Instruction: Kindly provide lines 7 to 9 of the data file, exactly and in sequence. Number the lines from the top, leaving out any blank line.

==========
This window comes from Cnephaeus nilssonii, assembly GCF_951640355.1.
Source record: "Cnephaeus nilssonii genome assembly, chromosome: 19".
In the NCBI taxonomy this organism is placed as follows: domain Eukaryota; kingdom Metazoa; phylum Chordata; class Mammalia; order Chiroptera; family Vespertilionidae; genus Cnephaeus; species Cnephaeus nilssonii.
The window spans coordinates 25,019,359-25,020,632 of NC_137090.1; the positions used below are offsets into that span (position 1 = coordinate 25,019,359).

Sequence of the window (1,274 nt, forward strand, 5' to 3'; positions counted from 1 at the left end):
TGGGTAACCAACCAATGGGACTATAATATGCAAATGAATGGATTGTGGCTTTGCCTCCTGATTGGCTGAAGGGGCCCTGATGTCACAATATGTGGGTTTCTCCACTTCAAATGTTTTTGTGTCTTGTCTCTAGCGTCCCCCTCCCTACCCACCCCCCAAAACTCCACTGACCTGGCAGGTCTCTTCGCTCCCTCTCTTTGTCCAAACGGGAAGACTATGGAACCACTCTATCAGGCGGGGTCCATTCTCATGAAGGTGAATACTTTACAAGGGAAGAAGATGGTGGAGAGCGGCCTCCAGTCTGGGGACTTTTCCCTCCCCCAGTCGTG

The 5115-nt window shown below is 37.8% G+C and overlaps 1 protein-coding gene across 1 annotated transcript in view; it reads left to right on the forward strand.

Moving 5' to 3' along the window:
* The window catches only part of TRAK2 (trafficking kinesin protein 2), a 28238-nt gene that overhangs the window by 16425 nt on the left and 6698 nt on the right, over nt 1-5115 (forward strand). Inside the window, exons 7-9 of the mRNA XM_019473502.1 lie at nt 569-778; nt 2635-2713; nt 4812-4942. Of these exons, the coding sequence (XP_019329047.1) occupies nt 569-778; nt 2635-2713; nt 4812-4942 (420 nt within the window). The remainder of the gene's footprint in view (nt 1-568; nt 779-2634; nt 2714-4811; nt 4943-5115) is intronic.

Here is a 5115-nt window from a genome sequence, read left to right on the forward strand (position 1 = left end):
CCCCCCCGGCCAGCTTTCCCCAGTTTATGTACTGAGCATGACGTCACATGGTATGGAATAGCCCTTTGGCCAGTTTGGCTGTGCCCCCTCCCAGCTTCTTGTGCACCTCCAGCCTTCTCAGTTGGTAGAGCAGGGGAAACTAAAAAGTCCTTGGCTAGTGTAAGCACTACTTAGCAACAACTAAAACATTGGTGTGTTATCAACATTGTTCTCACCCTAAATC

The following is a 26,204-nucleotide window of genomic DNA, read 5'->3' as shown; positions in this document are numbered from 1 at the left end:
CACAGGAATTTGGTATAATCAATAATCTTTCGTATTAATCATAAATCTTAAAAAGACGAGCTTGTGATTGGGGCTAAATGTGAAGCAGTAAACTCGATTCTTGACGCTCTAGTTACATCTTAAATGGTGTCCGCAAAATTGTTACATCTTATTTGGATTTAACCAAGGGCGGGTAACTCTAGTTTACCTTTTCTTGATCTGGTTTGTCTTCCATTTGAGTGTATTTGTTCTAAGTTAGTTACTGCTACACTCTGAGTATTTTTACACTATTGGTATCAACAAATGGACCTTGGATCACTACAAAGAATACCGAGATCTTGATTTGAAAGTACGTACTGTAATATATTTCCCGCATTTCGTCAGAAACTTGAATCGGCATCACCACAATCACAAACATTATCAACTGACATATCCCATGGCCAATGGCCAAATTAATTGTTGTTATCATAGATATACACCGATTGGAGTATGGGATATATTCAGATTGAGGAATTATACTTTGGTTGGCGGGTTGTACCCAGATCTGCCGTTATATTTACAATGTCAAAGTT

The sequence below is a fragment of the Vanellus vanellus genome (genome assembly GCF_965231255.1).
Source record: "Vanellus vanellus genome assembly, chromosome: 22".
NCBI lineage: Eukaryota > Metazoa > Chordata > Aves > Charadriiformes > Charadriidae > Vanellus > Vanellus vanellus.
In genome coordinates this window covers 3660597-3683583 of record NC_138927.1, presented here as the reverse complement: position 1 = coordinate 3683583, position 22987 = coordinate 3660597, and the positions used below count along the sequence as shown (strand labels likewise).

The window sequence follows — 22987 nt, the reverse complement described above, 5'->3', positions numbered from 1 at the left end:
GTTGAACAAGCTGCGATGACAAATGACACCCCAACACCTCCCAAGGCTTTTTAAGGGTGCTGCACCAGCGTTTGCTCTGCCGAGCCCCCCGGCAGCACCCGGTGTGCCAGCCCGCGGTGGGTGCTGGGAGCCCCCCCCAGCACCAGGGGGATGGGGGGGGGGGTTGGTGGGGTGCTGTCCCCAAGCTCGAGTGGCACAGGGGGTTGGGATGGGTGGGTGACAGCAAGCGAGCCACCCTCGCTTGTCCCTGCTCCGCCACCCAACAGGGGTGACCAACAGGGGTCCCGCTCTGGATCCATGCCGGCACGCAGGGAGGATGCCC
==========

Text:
The 5115-nt window shown below is 37.8% G+C and overlaps 1 protein-coding gene across 1 annotated transcript in view; it reads left to right on the forward strand.

Moving 5' to 3' along the window:
* The window catches only part of TRAK2 (trafficking kinesin protein 2), a 28238-nt gene that overhangs the window by 16425 nt on the left and 6698 nt on the right, over nt 1-5115 (forward strand). Inside the window, exons 7-9 of the mRNA XM_019473502.1 lie at nt 569-778; nt 2635-2713; nt 4812-4942. Of these exons, the coding sequence (XP_019329047.1) occupies nt 569-778; nt 2635-2713; nt 4812-4942 (420 nt within the window). The remainder of the gene's footprint in view (nt 1-568; nt 779-2634; nt 2714-4811; nt 4943-5115) is intronic.